Women in red states begin moving their frozen embryos out-of-state amid fears about Alabama's court ruling that embryos are children

Following a recent court decision in Alabama that ruled frozen embryos are children, women in red states have begun transferring theirs to locations that have fewer restrictions on reproductive healthcare.  

Amanda Zurawski, 36 of Texas, has chosen to move her frozen embryos out of the state for fear lawmakers could follow Alabama’s lead and block her from starting a family on her terms.

Meanwhile Meghan Cole, 31 of Alabama, is considering moving her frozen embryos to New York or New Jersey, both blue states unlikely to restrict in vitro fertilization (IVF). 

Alabama ruled last week that when a person in a fertility clinic dropped several frozen embryos, the clinic violated the state’s Wrongful Death Act – which defines a wrongful death as someone who dies due to someone else’s wrongful act or negligence – establishing that frozen embryos were considered people. 

Frozen embryos are eggs taken from a woman’s ovaries and fertilized with sperm outside of the womb. If they are not immediately implanted into a uterus, they can be stored for years. In some cases, however, embryos are discarded because of genetic abnormalities or when a person no longer needs them.

Now, IVF clinics and doctors in the state are pausing certain IVF procedures in fear that if they discard any embryos, they could be prosecuted for wrongful death. 

Amanda Zurawski, 36 of Texas [pictured right with her husband] has chosen to move her frozen embryos out of the state for fear that her state could follow Alabama ’s lead and block her from starting a family on her terms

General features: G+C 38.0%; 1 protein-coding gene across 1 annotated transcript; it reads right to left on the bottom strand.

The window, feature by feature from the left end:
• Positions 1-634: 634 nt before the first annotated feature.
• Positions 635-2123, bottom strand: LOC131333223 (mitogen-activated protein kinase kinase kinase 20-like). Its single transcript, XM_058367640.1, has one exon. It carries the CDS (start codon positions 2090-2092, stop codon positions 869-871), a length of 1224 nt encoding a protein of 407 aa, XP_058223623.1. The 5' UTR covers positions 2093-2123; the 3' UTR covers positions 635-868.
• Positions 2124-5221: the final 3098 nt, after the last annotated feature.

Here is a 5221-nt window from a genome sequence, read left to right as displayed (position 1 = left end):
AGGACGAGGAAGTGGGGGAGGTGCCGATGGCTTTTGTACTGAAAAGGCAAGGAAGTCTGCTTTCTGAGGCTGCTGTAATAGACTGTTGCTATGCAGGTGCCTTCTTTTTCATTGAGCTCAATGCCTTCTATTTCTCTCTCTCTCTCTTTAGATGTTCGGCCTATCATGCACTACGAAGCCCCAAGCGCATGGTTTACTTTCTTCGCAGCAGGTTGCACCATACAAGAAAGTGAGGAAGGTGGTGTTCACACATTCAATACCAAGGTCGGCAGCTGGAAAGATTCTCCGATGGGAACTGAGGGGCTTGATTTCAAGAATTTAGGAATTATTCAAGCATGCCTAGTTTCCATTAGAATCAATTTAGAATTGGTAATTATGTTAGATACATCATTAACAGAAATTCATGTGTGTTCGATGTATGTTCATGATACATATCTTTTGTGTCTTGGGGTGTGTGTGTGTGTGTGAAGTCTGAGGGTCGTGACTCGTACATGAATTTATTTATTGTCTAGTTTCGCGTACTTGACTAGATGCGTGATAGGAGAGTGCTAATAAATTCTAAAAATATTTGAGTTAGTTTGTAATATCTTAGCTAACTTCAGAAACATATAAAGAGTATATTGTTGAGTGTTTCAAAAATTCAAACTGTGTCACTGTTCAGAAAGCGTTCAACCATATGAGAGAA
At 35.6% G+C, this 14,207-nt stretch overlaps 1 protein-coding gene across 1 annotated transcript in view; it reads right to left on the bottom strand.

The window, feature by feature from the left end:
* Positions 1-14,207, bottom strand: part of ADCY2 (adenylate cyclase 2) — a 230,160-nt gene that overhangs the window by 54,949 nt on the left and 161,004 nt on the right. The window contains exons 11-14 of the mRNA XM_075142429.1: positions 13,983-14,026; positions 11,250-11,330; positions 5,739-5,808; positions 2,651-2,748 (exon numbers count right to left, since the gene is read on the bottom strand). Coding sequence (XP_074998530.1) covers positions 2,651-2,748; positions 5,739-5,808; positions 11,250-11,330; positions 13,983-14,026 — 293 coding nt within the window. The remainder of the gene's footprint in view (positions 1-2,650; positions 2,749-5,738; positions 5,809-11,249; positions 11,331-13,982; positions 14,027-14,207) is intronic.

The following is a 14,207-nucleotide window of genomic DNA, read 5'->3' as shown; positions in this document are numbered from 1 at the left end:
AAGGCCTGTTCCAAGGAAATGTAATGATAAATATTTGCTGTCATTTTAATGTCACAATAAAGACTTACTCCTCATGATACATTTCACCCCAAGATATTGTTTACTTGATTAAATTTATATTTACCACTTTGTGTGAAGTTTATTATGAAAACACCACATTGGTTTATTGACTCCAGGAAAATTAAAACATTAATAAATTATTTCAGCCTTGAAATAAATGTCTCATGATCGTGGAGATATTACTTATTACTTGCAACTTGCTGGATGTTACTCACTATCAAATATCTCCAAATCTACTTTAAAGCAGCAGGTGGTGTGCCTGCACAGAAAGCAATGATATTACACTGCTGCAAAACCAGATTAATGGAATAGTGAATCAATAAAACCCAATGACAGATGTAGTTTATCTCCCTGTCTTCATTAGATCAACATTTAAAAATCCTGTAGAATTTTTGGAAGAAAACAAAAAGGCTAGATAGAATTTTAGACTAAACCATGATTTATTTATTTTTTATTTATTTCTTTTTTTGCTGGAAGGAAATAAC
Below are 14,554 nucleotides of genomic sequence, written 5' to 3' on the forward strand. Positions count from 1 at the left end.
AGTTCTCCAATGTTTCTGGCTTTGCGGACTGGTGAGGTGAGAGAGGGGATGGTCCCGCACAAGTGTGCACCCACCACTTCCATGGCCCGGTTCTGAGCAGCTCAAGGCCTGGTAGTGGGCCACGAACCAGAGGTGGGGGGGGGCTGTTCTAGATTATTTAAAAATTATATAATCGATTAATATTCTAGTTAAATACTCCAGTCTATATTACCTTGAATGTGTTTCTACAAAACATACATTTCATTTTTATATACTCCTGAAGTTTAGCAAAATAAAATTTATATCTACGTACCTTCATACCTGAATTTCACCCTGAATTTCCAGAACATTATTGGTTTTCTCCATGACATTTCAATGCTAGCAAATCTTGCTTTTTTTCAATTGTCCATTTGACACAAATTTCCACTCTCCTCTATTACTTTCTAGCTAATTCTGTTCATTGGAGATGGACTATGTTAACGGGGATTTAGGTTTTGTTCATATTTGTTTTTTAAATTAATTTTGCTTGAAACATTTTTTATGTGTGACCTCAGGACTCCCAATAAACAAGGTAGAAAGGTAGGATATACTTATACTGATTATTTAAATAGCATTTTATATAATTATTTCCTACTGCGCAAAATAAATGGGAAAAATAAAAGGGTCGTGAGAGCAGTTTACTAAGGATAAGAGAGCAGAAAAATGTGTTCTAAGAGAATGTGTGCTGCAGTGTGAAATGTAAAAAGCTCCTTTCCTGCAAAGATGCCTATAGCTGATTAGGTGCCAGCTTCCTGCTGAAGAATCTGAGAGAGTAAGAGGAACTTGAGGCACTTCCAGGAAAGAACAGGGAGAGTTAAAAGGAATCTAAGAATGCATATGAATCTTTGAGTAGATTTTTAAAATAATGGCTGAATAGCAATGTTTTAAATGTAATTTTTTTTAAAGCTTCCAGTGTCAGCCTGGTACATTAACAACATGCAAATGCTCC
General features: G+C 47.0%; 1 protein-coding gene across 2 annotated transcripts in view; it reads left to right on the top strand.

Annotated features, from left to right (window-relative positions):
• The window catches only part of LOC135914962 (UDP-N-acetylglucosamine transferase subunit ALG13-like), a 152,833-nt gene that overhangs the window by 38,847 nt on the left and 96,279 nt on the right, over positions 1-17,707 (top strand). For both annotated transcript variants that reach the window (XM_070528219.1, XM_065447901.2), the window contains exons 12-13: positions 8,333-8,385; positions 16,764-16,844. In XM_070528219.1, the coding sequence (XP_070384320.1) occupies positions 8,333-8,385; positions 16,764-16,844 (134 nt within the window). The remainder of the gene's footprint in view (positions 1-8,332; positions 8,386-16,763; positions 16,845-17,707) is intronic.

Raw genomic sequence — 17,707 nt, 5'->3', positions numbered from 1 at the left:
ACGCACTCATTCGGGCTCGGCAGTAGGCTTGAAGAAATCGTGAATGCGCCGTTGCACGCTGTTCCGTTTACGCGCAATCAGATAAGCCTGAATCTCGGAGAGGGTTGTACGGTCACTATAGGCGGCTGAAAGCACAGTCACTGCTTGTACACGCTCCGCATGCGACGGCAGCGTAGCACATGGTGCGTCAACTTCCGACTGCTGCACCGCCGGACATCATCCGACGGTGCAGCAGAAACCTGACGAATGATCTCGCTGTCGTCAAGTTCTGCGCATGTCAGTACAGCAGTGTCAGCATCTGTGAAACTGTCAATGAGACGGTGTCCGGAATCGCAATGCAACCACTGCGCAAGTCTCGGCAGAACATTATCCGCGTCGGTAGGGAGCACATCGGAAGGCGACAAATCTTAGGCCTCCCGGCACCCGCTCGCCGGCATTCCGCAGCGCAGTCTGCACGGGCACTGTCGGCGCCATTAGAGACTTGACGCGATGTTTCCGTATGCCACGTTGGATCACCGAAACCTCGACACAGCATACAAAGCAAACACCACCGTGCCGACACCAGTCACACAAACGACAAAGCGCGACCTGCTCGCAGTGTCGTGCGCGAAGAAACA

A handful of Republican-led states have declared that life begins at the moment an egg is fertilized

Ms Zurawski said the process of IVF is anxiety-inducing enough on its own, but the ruling and subsequent closure of some clinics in Alabama have added ‘another layer of fear and anxiety.’

Zurawski is one of the lead plaintiffs in a lawsuit alleging that Texas’ abortion ban endangered her life when, at 18 weeks pregnant in 2022, she went into septic shock and nearly died. 

Doctors refused to perform an abortion because the fetus still had a heartbeat. In Texas, all abortions are banned with the exception of instances to save the life of the mother. 

The experience led her to try IVF and hopefully have a baby via a surrogate after doctors told her she could not carry a baby to term. 

But the legal landscape in Texas, coupled with fear that followed Alabama’s court ruling, convinced her and her husband to look to other states to store the embryos.

Ms Zurawski , who spoke exclusively to NBC News, said: ‘It’s absolutely terrifying.

‘But it’s also so infuriating because the same people who support the bans that nearly killed me are also in the same camp who are now trying to make it harder for people like me to have a family.’

Meanwhile, Ms Cole said she is also scrambling to move her embryos to an ‘IVF-friendly’ state such as New York or New Jersey.

Ms Cole cannot carry a child herself for health reasons and planned to use a surrogate, who was traveling to Birmingham for an embryo transfer LAST WEEK? when she learned the clinic had shut its doors.  

She said: ‘I’m scared of what I’m supposed to be doing with the embryos that are going to remain frozen.

‘It just didn’t cross my mind that, you know, I would ever, potentially be held liable for discarding embryos in the normal course… It’s a cluster of cells… they can’t live outside of the freezer… So yeah, this was kind of blindsiding.’